Research Group of Professor Duane Compton

Research Group of Professor Duane Compton

Duane Compton and colleagues from left to right they are Amity Manning, Samuel Bakhoum, Skye Zeller, Swapna Kollu, Sarah Thompson, and Duane Compton.

Professor Duane Compton is a Principal Investigator at Dartmouth Medical School in Hanover, New Hampshire, USA. His research group combines biochemical and cell biological techniques to understand how chromosome movement is generated during cell division in human cells. They want to understand the mechanisms that contribute to the orderly assembly of microtubules into the bipolar spindle apparatus and how forces are generated within the spindle to drive chromosome movement.

Using biochemical techniques, Duane’s group have developed a cell free mitotic extract that mimics the assembly of spindle poles (microtubule asters) and have used this system to identify and characterize the proteins responsible for focusing microtubule minus ends at spindle poles. The group visualize chromosome movement and spindle assembly in living cells using time-lapse microscopy. By combining this technique with the ability to selectively block the activity of specific spindle proteins they are determining how specific motor and structural proteins drive chromosome movement in live cells.

As a graduate student at M.D. Anderson Cancer Center in Houston, Texas Duane studied cancer genetics with Dr. Grady F. Saunders. Specifically, he developed a structural and genetic map of the Wilms' tumor locus on the short arm of chromosome 11. This map helped locate and identify the genes responsible for sporadic Wilms tumor and Aniridia (a rare ocular disorder characterized by the lack of an iris).

For postdoctoral training Duane moved to Johns Hopkins University School of Medicine in Baltimore, Maryland to work in the lab of Dr. Don W. Cleveland. Here he began studying cell division with an emphasis on the identification of new protein components of the mitotic spindle and kinetochore. In 1993 Duane moved to Dartmouth Medical School where he has continued his studies of the mechanisms of spindle assembly and chromosome movement.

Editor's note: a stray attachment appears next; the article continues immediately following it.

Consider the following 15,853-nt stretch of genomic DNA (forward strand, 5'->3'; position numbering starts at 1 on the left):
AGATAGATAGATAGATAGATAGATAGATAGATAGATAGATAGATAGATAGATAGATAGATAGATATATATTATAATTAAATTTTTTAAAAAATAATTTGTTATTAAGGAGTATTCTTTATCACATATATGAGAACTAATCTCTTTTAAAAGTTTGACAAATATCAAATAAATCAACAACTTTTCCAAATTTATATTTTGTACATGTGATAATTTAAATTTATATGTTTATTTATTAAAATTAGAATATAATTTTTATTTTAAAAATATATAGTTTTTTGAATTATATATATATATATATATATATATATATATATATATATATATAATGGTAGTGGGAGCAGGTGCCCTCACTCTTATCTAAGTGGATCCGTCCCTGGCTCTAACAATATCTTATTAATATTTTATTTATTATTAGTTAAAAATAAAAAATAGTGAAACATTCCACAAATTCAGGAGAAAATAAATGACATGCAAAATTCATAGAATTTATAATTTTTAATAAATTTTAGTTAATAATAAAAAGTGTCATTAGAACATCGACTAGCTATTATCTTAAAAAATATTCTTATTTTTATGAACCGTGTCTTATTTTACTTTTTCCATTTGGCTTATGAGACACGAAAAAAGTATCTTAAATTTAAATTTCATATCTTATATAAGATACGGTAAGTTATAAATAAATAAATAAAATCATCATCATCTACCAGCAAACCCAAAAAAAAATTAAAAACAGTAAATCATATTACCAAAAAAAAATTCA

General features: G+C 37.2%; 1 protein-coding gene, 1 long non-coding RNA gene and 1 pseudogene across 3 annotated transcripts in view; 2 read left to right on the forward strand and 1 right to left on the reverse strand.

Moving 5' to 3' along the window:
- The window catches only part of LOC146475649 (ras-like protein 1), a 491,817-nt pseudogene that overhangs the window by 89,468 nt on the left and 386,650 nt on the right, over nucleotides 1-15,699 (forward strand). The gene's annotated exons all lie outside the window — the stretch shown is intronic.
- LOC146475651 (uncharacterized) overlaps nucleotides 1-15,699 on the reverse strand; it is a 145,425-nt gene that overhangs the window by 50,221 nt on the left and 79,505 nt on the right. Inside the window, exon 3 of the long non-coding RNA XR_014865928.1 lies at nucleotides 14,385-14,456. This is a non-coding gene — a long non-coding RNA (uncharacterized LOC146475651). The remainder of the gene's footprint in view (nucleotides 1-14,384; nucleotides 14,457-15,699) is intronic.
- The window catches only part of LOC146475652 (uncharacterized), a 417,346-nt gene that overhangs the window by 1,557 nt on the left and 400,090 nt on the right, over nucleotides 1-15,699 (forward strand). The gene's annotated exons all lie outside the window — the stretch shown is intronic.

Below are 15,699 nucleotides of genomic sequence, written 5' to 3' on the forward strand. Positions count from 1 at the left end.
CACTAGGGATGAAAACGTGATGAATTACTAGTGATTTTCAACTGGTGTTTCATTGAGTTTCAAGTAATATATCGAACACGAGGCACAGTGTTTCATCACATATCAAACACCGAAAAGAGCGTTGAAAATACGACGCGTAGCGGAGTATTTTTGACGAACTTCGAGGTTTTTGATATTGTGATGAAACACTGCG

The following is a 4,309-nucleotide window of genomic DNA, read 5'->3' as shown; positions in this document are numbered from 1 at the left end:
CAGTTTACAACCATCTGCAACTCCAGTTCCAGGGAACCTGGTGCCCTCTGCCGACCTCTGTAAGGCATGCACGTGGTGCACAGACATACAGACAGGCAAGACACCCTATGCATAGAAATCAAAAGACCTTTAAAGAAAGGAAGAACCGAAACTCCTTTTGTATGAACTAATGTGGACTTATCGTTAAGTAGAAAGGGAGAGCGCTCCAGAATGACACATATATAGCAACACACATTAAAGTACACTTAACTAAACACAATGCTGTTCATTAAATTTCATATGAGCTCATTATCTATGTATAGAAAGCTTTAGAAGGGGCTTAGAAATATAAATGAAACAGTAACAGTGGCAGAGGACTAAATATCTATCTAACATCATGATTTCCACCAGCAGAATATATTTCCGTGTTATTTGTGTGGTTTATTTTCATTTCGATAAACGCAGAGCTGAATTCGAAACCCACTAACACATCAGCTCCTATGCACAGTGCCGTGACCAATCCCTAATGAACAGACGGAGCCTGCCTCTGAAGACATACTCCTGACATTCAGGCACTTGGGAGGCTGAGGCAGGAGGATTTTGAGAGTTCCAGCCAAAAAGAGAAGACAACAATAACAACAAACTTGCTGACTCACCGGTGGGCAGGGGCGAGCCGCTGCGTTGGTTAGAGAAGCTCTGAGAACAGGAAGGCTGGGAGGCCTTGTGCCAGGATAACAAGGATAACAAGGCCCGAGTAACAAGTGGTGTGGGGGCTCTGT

Duane’s research group use Openlab software to drive a Zeiss Axioplan 2 microscope. On this system they perform time lapse DIC and fluorescence microscopy of human cultured cells, using the deconvolution package in Openlab to process the images. The microscope is also used to perform photoactivation experiments using a micropoint laser.

Phylum Live software is used to drive a Nikon TE2000-E microscope. This is used for time lapse phase contrast and fluorescence microscopy of human cells with Image Restoration in Phylum Live being used for image processing. This microscope also has an Eppendorf microinjection set up.

Duane says “We’ve used Improvision products for many years and have always appreciated how seamlessly the software integrates microscope automation with image processing. The technical support staff are also very responsive which is a real asset when we encounter problems.”

For more information on the Compton Lab please visit their impressive website where you will find a number of stunning images and movies of their work. Also, look out for the cover of the August issue of Molecular Biology of the Cell which will feature one of their images.

This is an image of a human U2OS cell during the prometaphase stage of mitosis. It is stained for DNA (blue), microtubules (red), and Kif2b (green). Kif2b localizes strongly to centrosomes throughout the cell cycle, but shows pronounced staining of kinetochores in prometaphase.